February 13, 2013 at Calvary Evangelical Lutheran Church – Mechanicsburg, PA
“Yet even now,” declares the Lord, “return to Me with all your heart, with fasting, with weeping, and with mourning; and rend your hearts and not your garments.” Return to the Lord, your God, for He is gracious and merciful, slow to anger, and abounding in steadfast love; and He relents over disaster.
The Prophet Joel sends out the divine invitation, carrying the call to repentance that the Lord gave. And the people respond to this message. In similar way, we have heard the Lord’s message. Months in advance, we set aside this evening to take up the divine invitation and act upon it. For we have come to the first day in Lent, this Ash Wednesday, what some of our forefathers called Fastenzeit, the “time of fasting”.
What Joel calls the people of Israel to do, we also fulfill. We are the Lord’s chosen people—a nation of many ethnicities, as we have been selected from every tribe, race, and language, seeing the Light of grace, truth, salvation, and life that Jesus shines on those who dwelt in the shadow of death. We have “blown the trumpet in Zion”—even if it was the paper trumpets of newsletters and postcards. “The solemn assembly has been called,” so we have gathered. And in moments, we will pray: “Good Lord, deliver us. Spare us, good Lord.”
But why do we do so? Or perhaps we should ask: Why does the Lord give us this invitation? The preface to our service gave the rationale from our end. As we heard in the Introduction to Lent: “From ancient times the season of Lent has been kept as a time of special devotion, self-denial, and humble repentance born of a faithful heart that dwells confidently on His Word and draws from it life and hope.”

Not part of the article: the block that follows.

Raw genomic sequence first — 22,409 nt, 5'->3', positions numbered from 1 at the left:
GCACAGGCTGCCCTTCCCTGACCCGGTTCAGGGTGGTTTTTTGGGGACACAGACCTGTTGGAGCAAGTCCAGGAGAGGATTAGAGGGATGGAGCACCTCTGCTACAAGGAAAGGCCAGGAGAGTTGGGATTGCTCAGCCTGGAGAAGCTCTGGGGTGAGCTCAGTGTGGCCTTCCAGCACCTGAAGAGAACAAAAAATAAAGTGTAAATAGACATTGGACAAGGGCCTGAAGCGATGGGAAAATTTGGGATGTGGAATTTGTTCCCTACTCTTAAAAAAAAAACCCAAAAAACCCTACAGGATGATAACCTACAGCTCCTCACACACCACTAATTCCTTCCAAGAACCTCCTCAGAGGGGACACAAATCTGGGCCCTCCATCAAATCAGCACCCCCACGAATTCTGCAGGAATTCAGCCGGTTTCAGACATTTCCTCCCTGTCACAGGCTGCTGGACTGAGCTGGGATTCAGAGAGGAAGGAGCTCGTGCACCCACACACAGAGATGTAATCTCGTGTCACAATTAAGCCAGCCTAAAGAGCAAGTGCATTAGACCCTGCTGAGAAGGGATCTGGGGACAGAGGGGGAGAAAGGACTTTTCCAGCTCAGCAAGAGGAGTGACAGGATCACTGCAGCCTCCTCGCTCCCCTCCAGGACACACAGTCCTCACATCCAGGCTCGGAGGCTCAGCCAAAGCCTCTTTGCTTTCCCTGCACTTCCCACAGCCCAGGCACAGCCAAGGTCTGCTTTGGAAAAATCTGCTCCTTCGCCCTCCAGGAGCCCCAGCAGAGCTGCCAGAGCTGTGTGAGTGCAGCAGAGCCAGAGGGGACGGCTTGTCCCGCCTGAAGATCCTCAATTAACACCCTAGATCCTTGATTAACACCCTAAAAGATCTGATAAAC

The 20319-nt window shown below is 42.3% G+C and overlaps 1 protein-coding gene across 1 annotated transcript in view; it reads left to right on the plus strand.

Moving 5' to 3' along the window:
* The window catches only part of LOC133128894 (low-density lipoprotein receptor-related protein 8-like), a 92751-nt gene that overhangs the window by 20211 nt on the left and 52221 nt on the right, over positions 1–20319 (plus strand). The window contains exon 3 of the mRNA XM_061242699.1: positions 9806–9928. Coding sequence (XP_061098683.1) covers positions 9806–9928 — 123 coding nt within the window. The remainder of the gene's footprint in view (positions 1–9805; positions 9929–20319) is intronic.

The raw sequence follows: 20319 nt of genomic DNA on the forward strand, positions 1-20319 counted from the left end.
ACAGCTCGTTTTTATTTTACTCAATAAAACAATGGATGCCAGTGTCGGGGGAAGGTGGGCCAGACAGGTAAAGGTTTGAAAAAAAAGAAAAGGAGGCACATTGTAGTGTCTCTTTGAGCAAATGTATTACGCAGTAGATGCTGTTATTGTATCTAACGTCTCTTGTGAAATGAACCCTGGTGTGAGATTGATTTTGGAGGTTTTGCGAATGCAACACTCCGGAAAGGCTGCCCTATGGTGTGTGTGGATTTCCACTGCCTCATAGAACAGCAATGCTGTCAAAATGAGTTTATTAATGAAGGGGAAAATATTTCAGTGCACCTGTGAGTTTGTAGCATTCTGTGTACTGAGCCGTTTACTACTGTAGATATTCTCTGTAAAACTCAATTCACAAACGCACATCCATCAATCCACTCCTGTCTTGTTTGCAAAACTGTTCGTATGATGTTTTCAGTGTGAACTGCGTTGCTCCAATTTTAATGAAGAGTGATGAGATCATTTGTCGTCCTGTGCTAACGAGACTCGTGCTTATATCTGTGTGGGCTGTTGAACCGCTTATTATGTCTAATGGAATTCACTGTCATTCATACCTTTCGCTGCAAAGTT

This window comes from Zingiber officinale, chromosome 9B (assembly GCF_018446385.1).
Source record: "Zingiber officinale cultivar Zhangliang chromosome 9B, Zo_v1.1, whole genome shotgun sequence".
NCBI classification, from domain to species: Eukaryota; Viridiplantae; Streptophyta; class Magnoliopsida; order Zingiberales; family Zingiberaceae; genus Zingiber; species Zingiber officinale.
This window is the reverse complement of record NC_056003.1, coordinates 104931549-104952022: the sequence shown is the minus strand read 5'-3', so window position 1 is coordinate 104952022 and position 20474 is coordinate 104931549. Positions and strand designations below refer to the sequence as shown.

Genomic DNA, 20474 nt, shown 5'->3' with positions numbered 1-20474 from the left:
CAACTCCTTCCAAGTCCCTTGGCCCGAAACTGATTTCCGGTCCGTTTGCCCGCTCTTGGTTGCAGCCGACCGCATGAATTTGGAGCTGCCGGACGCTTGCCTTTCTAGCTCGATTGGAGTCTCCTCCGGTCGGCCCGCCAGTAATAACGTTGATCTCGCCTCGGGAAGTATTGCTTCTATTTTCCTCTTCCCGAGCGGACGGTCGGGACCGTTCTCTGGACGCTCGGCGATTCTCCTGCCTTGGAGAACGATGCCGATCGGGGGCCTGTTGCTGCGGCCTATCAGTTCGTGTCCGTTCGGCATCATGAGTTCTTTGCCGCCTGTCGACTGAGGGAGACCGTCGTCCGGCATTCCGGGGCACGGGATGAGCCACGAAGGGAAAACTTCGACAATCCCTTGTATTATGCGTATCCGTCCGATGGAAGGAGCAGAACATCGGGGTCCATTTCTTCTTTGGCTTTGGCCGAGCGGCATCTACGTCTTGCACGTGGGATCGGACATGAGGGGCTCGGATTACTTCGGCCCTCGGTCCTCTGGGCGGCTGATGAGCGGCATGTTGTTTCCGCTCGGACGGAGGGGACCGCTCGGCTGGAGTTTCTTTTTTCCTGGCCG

The promise of an answer motivates our actions this evening and throughout the next six weeks of Lent. Like all things we deliberately do as the Church, our Lenten disciplines and observances are done expecting to receive something from the Lord. We must be clear on this point. We do not do things expecting to receive something in exchange for our efforts. Never in these 40 days do we take our acts of penitence or self-denial and put them in the hand of God and say we have made down payment for our salvation. These actions are not tokens or tickets that we redeem and take home the Carnival gift of eternal life.
However, what we do is in answer to the Lord’s invitation. He bids us welcome. He instructs us to particular actions. Jesus, the Incarnate Lord, says that goodness and benefit is found at the end of them: “Take My word of promise and powerful Name; attach them to water; apply it to an individual, and they will be made a disciple, a beloved child of My Father. Take My word of promise; confer it to a man who is called, and he will speak My absolution to sinners. Take My word of promise; attach it to bread and wine; give them to My disciples to eat and drink in remembrance of Me, and they will receive forgiveness, life, and salvation.”
Tonight is no different. Another invitation is given to us. It’s what the prophet Joel gave: “’Yet even now,’ declares the Lord, ‘return to Me with all your heart, with fasting, with weeping, and with mourning; and rend your hearts and not your garments.’ Return to the Lord, your God, for He is gracious and merciful, slow to anger, and abounding in steadfast love; and He relents over disaster.” The Lord gives us the sequence: “Recognize My righteous law. Repent of what you have done contrary to it. Return to Me and to My ways. Receive the forgiveness of sins, because I am gracious and merciful.” That is what we are doing right now. It’s what all of us do individually as followers of Jesus, but what we set apart this night to do together in a corporate and deliberate way.